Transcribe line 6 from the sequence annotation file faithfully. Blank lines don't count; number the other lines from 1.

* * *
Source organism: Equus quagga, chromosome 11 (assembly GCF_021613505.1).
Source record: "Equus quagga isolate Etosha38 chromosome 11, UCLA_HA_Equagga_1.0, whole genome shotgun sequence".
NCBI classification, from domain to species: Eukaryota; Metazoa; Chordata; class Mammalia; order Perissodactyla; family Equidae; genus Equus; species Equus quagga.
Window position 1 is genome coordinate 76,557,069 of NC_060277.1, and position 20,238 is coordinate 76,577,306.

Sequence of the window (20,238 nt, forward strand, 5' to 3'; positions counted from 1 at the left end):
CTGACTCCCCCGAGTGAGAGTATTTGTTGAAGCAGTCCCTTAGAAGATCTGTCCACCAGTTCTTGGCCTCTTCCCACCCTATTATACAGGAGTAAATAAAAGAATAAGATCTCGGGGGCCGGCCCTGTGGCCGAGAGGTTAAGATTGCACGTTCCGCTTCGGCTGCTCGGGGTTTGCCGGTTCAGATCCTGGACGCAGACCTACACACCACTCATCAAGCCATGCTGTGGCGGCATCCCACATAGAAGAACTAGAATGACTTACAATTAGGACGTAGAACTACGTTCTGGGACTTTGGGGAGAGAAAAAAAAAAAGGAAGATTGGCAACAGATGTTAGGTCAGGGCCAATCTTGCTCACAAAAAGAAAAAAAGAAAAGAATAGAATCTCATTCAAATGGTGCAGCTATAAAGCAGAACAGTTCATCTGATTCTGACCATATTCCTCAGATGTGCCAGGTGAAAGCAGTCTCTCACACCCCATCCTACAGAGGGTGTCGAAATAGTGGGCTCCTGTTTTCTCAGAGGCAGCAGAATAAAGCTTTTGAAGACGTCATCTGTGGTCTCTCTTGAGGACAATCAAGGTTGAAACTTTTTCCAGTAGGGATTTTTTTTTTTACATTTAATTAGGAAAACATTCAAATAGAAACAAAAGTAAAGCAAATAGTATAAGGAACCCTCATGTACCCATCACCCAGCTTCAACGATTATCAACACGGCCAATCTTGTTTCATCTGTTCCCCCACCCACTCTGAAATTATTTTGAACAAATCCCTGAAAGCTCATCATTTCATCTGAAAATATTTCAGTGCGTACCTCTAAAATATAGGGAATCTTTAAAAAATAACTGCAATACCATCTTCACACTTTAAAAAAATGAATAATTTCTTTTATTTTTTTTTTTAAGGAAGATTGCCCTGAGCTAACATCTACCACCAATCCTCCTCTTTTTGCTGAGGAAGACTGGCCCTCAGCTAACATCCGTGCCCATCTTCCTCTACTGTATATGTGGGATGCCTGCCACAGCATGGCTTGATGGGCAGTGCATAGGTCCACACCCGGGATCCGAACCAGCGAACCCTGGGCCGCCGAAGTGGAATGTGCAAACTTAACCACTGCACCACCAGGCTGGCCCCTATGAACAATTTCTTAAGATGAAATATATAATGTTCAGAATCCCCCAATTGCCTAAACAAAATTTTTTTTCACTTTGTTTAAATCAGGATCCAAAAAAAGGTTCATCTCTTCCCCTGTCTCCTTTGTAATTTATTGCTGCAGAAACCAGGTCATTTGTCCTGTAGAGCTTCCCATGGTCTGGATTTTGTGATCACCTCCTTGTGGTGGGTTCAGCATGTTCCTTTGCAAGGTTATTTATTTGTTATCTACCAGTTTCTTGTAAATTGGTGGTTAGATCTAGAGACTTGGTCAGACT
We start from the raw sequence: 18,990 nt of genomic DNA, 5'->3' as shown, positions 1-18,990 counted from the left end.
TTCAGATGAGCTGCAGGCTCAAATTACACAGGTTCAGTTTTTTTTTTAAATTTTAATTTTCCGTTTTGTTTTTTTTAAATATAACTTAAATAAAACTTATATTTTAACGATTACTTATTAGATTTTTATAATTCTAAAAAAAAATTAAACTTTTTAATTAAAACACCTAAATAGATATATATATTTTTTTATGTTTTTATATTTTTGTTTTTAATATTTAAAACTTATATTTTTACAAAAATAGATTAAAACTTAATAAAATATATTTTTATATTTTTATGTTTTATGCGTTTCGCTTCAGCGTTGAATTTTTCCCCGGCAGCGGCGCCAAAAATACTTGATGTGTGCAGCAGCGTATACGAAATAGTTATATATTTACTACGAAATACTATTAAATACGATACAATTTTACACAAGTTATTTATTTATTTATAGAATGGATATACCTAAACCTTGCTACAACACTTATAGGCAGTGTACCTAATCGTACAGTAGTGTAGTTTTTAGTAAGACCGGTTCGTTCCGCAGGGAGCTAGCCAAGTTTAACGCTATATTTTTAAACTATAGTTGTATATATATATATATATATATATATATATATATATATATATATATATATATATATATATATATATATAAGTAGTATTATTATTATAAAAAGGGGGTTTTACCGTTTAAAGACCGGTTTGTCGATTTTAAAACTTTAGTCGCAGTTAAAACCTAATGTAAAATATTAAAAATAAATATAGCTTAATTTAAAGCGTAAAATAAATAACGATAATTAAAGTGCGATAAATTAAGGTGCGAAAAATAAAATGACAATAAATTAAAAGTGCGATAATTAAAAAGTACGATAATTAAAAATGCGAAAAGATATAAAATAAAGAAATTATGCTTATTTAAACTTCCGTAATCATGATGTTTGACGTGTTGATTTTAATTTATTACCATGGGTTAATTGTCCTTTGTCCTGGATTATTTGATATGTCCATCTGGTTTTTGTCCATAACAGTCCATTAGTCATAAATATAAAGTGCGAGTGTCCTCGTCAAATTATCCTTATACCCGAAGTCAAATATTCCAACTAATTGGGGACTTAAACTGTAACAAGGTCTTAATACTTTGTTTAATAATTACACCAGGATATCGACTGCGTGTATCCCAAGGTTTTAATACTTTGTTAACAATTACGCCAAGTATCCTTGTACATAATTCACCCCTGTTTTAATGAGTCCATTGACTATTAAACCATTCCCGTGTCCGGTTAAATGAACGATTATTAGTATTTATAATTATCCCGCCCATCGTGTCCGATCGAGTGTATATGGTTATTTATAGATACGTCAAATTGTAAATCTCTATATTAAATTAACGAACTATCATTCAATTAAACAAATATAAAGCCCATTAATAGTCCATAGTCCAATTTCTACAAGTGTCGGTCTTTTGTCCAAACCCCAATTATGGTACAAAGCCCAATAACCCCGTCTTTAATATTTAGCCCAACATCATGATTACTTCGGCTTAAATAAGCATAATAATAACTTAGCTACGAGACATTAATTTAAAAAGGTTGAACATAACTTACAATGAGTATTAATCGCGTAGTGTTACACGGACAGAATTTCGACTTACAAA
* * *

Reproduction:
CTGACTCCCCCGAGTGAGAGTATTTGTTGAAGCAGTCCCTTAGAAGATCTGTCCACCAGTTCTTGGCCTCTTCCCACCCTATTATACAGGAGTAAATAAAAGAATAAGATCTCGGGGGCCGGCCCTGTGGCCGAGAGGTTAAGATTGCACGTTCCGCTTCGGCTGCTCGGGGTTTGCCGGTTCAGATCCTGGACGCAGACCTACACACCACTCATCAAGCCATGCTGTGGCGGCATCCCACATAGAAGAACTAGAATGACTTACAATTAGGACGTAGAACTACGTTCTGGGACTTTGGGGAGAGAAAAAAAAAAAGGAAGATTGGCAACAGATGTTAGGTCAGGGCCAATCTTGCTCACAAAAAGAAAAAAAGAAAAGAATAGAATCTCATTCAAATGGTGCAGCTATAAAGCAGAACAGTTCATCTGATTCTGACCATATTCCTCAGATGTGCCAGGTGAAAGCAGTCTCTCACACCCCATCCTACAGAGGGTGTCGAAATAGTGGGCTCCTGTTTTCTCAGAGGCAGCAGAATAAAGCTTTTGAAGACGTCATCTGTGGTCTCTCTTGAGGACAATCAAGGTTGAAACTTTTTCCAGTAGGGATTTTTTTTTTTACATTTAATTAGGAAAACATTCAAATAGAAACAAAAGTAAAGCAAATAGTATAAGGAACCCTCATGTACCCATCACCCAGCTTCAACGATTATCAACACGGCCAATCTTGTTTCATCTGTTCCCCCACCCACTCTGAAATTATTTTGAACAAATCCCTGAAAGCTCATCATTTCATCTGAAAATATTTCAGTGCGTACCTCTAAAATATAGGGAATCTTTAAAAAATAACTGCAATACCATCTTCACACTTTAAAAAAATGAATAATTTCTTTTATTTTTTTTTTTAAGGAAGATTGCCCTGAGCTAACATCTACCACCAATCCTCCTCTTTTTGCTGAGGAAGACTGGCCCTCAGCTAACATCCGTGCCCATCTTCCTCTACTGTATATGTGGGATGCCTGCCACAGCATGGCTTGATGGGCAGTGCATAGGTCCACACCCGGGATCCGAACCAGCGAACCCTGGGCCGCCGAAGTGGAATGTGCAAACTTAACCACTGCACCACCAGGCTGGCCCCTATGAACAATTTCTTAAGATGAAATATATAATGTTCAGAATCCCCCAATTGCCTAAACAAAATTTTTTTTCACTTTGTTTAAATCAGGATCCAAAAAAAGGTTCATCTCTTCCCCTGTCTCCTTTGTAATTTATTGCTGCAGAAACCAGGTCATTTGTCCTGTAGAGCTTCCCATGGTCTGGATTTTGTGATCACCTCCTTGTGGTGGGTTCAGCATGTTCCTTTGCAAGGTTATTTATTTGTTATCTACCAGTTTCTTGTAAATTGGTGGTTAGATCTAGAGACTTGGTCAGACT